The hiragana system is the basis of every sound made in Japanese.

Cultural Lessons from Anime, or, Would You Like Some French Fries?

It's always fun to observe the little bits of Japanese culture that are communicated through anime. I was re-watching the moe anime K-On! the other day, and I caught an interesting gesture that seemed to speak volumes about Japan's group-oriented society. Tsumugi had just joined the keion-bu (light music club) and was eating in a fast food restaurant with her new club members. As the other girls talked about how to find the fourth member they needed to keep their club from being closed, Mugi (who has some awesome eyebrows, let me tell you) picks up her "potato" (french fries) and adds them to the pile Mio and Ritsu are eating from. It's the ultimate gesture of group membership, mingling one's food with your new friends so you can all eat on equal terms, and it communicates a lot of information about what kind of girl Tsumugi is to viewers. I'd probably have hoarded all my fries, and when they were gone I'd steal from the others...

Mugi-chan shares her french fries with her friends as a gesture of group membership.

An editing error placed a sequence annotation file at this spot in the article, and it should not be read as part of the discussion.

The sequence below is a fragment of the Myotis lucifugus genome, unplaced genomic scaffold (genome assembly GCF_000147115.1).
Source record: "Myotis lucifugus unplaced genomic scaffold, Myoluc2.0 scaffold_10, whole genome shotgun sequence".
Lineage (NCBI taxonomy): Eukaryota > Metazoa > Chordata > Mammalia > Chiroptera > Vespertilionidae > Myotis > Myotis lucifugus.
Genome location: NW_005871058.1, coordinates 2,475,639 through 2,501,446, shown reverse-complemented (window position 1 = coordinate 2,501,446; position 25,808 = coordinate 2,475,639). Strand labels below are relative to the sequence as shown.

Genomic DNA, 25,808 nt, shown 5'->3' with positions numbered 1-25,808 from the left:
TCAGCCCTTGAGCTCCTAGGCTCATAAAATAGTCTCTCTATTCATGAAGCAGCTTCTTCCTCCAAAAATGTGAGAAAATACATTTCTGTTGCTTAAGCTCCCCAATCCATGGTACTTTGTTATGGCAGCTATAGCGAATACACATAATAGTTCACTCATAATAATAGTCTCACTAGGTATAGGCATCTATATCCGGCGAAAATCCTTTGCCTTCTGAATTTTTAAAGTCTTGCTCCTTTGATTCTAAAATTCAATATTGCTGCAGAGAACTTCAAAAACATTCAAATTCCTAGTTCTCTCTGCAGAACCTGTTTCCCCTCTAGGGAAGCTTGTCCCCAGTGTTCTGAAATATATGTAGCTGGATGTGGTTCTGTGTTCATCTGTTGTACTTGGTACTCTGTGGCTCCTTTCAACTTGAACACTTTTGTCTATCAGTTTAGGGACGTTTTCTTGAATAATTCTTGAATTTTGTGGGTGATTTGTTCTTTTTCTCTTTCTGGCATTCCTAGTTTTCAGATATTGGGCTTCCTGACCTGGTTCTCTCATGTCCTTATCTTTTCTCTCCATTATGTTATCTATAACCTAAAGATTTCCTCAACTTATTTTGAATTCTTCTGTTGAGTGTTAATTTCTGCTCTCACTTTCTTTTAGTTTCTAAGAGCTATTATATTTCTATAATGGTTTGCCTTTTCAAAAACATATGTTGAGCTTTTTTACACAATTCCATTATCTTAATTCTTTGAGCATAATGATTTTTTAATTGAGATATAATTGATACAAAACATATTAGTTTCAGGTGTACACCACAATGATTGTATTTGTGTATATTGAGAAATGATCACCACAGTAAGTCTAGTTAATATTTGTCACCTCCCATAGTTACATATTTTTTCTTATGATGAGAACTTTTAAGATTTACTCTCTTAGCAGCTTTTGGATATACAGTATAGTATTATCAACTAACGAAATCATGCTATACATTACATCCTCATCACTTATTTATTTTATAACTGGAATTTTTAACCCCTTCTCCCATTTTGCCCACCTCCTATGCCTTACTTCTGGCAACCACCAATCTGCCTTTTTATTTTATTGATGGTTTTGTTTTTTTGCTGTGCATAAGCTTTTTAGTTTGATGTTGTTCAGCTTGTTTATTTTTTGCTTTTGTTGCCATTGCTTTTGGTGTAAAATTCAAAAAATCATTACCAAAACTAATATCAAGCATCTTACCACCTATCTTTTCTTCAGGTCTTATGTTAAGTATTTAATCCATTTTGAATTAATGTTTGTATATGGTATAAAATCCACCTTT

Home is Where Your Liquor Shop Is

I received a request to talk about my house in Japan by a Twitter reader, so I thought I'd oblige. It's common in space-challenged Japan for businesses to be incorporated into residences, and the front of my house is occupied by the small liquor shop that my wife's parents operate, which has its benefits, as you can imagine. While the idea of living with one's parents all your life isn't one everyone would be cool with, it's very common in Japan, where the oldest son or daughter (or in my wife's case, the only child) is expected to take over the family home, and by extension, the family grave. While many Japanese seem to enjoy tearing down their homes and re-building them from scratch every 20 years or so, we never did this, and as a result our house is an interesting hodge-podge of eras, originally built in the 1970s, with a second story added when my wife and I got married (plus flushing toilets, please don't forger those), with various changes made over the years as our family grew. In most countries, the value of the house generally goes up -- the current economic situation notwithstanding -- so when you make a change like redoing a bathroom, you take in account how it will affect the price of your home. In Japan, though, almost no one would deign to live in a "used" house, so the value of homes is essentially zero, which means you never need to stress out about your home's value when "reforming" your home.